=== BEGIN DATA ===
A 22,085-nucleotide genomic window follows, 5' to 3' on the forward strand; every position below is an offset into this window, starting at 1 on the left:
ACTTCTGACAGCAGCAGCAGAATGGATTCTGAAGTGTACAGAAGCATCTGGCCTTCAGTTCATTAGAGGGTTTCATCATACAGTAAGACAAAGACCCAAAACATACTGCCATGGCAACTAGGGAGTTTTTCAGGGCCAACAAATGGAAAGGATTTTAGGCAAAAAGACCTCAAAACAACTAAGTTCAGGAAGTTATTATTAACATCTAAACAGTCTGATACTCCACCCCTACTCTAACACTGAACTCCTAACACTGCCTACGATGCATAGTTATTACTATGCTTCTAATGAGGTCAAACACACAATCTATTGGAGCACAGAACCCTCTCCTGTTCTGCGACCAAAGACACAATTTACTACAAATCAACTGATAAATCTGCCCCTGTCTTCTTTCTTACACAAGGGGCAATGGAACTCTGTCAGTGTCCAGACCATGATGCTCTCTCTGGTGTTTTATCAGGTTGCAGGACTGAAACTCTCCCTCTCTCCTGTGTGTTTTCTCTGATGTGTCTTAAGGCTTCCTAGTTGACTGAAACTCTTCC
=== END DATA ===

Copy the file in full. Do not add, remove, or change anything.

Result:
A 22,085-nucleotide genomic window follows, 5' to 3' on the forward strand; every position below is an offset into this window, starting at 1 on the left:
ACTTCTGACAGCAGCAGCAGAATGGATTCTGAAGTGTACAGAAGCATCTGGCCTTCAGTTCATTAGAGGGTTTCATCATACAGTAAGACAAAGACCCAAAACATACTGCCATGGCAACTAGGGAGTTTTTCAGGGCCAACAAATGGAAAGGATTTTAGGCAAAAAGACCTCAAAACAACTAAGTTCAGGAAGTTATTATTAACATCTAAACAGTCTGATACTCCACCCCTACTCTAACACTGAACTCCTAACACTGCCTACGATGCATAGTTATTACTATGCTTCTAATGAGGTCAAACACACAATCTATTGGAGCACAGAACCCTCTCCTGTTCTGCGACCAAAGACACAATTTACTACAAATCAACTGATAAATCTGCCCCTGTCTTCTTTCTTACACAAGGGGCAATGGAACTCTGTCAGTGTCCAGACCATGATGCTCTCTCTGGTGTTTTATCAGGTTGCAGGACTGAAACTCTCCCTCTCTCCTGTGTGTTTTCTCTGATGTGTCTTAAGGCTTCCTAGTTGACTGAAACTCTTCC